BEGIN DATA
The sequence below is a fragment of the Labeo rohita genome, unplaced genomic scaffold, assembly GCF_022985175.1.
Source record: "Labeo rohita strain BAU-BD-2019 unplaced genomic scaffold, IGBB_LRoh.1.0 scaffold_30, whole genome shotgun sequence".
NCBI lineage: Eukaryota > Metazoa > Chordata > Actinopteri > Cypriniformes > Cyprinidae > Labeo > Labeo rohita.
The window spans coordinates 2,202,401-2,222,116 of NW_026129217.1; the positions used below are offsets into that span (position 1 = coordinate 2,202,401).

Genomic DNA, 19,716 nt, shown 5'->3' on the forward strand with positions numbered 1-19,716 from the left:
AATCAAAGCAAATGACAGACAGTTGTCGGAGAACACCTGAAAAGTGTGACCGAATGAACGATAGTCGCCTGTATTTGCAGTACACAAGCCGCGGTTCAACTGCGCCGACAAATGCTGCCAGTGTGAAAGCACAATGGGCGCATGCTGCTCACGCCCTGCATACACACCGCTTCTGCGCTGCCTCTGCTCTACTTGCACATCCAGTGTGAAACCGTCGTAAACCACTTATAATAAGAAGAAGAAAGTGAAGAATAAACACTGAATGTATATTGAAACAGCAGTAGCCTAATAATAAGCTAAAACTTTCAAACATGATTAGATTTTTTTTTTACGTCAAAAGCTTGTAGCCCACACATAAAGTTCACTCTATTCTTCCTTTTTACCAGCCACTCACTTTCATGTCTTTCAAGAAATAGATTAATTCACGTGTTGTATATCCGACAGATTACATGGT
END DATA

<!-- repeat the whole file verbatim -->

The sequence below is a fragment of the Labeo rohita genome, unplaced genomic scaffold, assembly GCF_022985175.1.
Source record: "Labeo rohita strain BAU-BD-2019 unplaced genomic scaffold, IGBB_LRoh.1.0 scaffold_30, whole genome shotgun sequence".
NCBI lineage: Eukaryota > Metazoa > Chordata > Actinopteri > Cypriniformes > Cyprinidae > Labeo > Labeo rohita.
The window spans coordinates 2,202,401-2,222,116 of NW_026129217.1; the positions used below are offsets into that span (position 1 = coordinate 2,202,401).

Genomic DNA, 19,716 nt, shown 5'->3' on the forward strand with positions numbered 1-19,716 from the left:
AATCAAAGCAAATGACAGACAGTTGTCGGAGAACACCTGAAAAGTGTGACCGAATGAACGATAGTCGCCTGTATTTGCAGTACACAAGCCGCGGTTCAACTGCGCCGACAAATGCTGCCAGTGTGAAAGCACAATGGGCGCATGCTGCTCACGCCCTGCATACACACCGCTTCTGCGCTGCCTCTGCTCTACTTGCACATCCAGTGTGAAACCGTCGTAAACCACTTATAATAAGAAGAAGAAAGTGAAGAATAAACACTGAATGTATATTGAAACAGCAGTAGCCTAATAATAAGCTAAAACTTTCAAACATGATTAGATTTTTTTTTTACGTCAAAAGCTTGTAGCCCACACATAAAGTTCACTCTATTCTTCCTTTTTACCAGCCACTCACTTTCATGTCTTTCAAGAAATAGATTAATTCACGTGTTGTATATCCGACAGATTACATGGT